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Pine Tree Over Schloss Nuescharfeneck by Brian Flemming
CREDIT: Brian Flemming

RPS Landscape Group Circles

Print Circles

Print Circle ‘C’ by Doug Lodge

The RPS Postal Portfolio Print Circles use the ‘old fashioned’ method of print to share and critique each other’s works. There are three groups who have between six and ten members in their group and all work in pretty much the same way to share their prints and information. 

To start I, as the organiser of Circle ‘C’, will make an A4 print of my chosen subject and complete an information sheet with a title for the print, details of when, where and why the shot was taken together with information on the equipment used in the taking and the camera settings etc. 

Details of editing and software are added, with information on printers and papers used, with the reasons why and any other information deemed relevant to the print or processes. 

Once completed, the portfolio is posted to the next member in the group who will critique my print with any suggestions on how the shot or print could, in their opinion, have been improved and anything they liked or disliked. They then add their print and detail sheet and forward it on to the next member for their turn. 

And, so it goes on, critiques and prints are added until, eventually, the portfolio returns to me. I then add my second print and detail sheet, critique all the prints now in the portfolio and send it off again so the process becomes self-perpetuating. By having two prints in the portfolio all members are able to see everyone else’s prints and critiques before the first print is removed to make way for the third print when the portfolio, again, returns to me. 

Generally, members will take three to four weeks to complete their critiques and add a new print, therefore, Print Circle ‘C’ has two bags of portfolios on the go at any one time. One of the other circles works on circulating three bags at a time. Currently we have bags containing our fourth and sixth prints and numbers five and seven in the second bag. 

As we have added more prints to the portfolios and members have got to know each other through their works it has been enlightening to see that members are willing, in their critiques, to be honest and also to try and help each other to improve and look at their work from a different viewpoint. Members are not sending out prints which try to say ‘look at me, what a fantastic photographer I am’, but rather prints that may have received mixed reviews at camera club competitions or ones where the member is not sure and is looking for guidance on how to make a good photograph or print become an outstanding one.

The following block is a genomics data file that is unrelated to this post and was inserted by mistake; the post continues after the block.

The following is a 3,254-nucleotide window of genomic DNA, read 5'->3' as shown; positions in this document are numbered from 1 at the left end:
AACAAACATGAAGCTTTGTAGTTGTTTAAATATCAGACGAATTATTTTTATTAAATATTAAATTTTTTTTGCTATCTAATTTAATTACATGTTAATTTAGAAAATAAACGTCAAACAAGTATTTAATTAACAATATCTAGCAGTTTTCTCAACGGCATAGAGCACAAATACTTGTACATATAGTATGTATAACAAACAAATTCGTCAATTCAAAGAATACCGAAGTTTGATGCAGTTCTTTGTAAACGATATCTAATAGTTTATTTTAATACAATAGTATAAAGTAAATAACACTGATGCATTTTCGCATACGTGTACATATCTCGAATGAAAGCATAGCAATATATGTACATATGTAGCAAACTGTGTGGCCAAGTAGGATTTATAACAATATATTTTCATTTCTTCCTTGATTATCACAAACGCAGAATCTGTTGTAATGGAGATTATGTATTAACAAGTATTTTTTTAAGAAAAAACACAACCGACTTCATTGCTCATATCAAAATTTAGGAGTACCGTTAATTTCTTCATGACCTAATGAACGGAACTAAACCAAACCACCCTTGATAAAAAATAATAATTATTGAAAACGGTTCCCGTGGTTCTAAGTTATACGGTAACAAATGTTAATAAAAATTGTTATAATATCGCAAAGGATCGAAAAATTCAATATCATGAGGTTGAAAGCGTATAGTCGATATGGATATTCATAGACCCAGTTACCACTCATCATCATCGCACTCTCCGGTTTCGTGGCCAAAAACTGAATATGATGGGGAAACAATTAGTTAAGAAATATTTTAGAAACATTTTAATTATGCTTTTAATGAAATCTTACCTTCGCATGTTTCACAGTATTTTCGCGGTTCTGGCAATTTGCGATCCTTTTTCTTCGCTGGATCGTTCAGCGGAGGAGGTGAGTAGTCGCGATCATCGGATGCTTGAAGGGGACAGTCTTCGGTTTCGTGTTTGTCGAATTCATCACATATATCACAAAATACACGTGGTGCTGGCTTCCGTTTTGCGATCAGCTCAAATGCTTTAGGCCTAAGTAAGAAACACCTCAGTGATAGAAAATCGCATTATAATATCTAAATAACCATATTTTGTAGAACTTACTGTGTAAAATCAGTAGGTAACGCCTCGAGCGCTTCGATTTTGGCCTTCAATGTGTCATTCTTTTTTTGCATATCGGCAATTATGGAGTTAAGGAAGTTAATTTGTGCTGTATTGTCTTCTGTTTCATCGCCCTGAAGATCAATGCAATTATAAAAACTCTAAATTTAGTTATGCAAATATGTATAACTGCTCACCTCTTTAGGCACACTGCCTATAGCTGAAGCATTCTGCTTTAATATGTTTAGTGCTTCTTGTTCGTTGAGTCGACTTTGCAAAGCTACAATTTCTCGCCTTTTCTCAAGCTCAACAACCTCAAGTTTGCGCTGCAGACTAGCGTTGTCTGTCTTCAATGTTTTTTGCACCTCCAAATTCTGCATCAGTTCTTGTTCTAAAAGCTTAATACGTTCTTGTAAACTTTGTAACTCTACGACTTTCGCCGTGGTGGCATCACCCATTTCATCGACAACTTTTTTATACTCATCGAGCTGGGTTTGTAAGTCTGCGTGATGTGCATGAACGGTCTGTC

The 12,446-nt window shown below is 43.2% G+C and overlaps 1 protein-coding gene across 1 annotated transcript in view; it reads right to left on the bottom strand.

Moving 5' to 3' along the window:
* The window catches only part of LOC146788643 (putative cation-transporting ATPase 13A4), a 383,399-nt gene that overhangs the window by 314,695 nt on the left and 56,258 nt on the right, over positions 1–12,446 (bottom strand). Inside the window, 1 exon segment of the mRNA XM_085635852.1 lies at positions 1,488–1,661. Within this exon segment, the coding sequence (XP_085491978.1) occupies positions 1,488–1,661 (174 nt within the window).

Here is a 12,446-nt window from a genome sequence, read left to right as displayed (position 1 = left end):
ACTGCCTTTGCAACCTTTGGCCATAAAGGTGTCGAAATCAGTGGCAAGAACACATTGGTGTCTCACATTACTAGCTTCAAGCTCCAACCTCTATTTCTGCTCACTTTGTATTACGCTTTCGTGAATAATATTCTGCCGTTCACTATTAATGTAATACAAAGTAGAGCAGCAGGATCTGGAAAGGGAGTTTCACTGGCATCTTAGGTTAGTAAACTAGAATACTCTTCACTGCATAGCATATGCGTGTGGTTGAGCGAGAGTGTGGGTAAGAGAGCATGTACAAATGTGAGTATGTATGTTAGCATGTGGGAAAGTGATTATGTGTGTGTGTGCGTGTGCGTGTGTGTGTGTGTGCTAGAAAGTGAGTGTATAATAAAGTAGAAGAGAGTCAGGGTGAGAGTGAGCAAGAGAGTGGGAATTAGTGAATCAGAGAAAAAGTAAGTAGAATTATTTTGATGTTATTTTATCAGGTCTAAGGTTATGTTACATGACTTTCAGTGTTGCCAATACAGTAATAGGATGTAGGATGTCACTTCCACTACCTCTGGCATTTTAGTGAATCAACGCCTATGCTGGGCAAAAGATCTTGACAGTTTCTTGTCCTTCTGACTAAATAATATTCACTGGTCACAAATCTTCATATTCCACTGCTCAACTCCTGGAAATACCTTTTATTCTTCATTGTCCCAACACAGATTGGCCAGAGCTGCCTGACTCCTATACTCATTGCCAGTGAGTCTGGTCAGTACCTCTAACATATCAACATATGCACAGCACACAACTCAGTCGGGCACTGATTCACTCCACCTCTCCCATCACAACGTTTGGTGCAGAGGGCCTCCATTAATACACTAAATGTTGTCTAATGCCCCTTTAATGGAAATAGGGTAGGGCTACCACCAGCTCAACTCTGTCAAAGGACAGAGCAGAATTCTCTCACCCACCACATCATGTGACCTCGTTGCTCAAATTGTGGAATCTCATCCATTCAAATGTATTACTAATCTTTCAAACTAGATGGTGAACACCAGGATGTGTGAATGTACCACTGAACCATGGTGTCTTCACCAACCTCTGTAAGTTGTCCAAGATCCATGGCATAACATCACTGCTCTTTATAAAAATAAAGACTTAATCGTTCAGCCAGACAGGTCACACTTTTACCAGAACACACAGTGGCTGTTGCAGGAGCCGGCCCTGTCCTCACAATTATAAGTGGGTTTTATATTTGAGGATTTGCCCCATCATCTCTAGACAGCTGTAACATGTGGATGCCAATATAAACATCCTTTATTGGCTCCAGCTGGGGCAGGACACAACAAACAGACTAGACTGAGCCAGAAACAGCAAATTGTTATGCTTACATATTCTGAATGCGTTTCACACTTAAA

The other, important, fact members have picked up on is the difference the type and quality of paper used for the print makes. There is an awful lot of difference to the look, feel and appearance of the final image. The difference between a scene printed on a run of the mill gloss compared with a quality, textured, fine art matt is difficult to imagine until you actually see it. 

To give a feel to what goes on in the Circle, I have selected some prints together with the full information contained on the detail sheets and a selection from the critiques on each print.  Although I give credit to the taker of the photograph, the names of those making comment have been kept secret to avoid any comeback! Actually, a lot of the comments are very similar so don’t need repeating. 

 

Autumn Colours at Vimy Ridge By Doug Lodge
CREDIT: Doug Lodge

Print Circle process example no 1

Autumn Colours at Vimy Ridge by Doug Lodge

read here
Tresco, Isles Of Scilly By Nigel Goode
CREDIT: Nigel Goode

Print Circle process example no 2

Tresco, Iles of Scilly by Nigel Goode

Read here
Sandblasted By Simon Cotter
CREDIT: Simon Cotter

Print Circle process example no 3

Sandblasted By Simon Cotter

Sandblasted By Simon Cotter

I hope I have been able to show that some excellent photographs pass round the group and from the critiques, it proves what we all know, photography is a very personal and subjective medium. Not everyone likes every image and we all have our own take on what might be done to improve it in some shape and form. 

I think we would all agree the group has helped us improve our photography by being able to look at others’ photographs and learn the effects they have achieved from the information they have given. The way others have viewed our images and their critiques always give good food for thought and suggest ways in which we might improve – all very worthwhile! 

If you are interested and would like to take part I’m sure space can be found for you in one of the groups.

Contact Fiona McGowan at the RPS landscape2@rps.org who will put you in touch with one of the group leaders.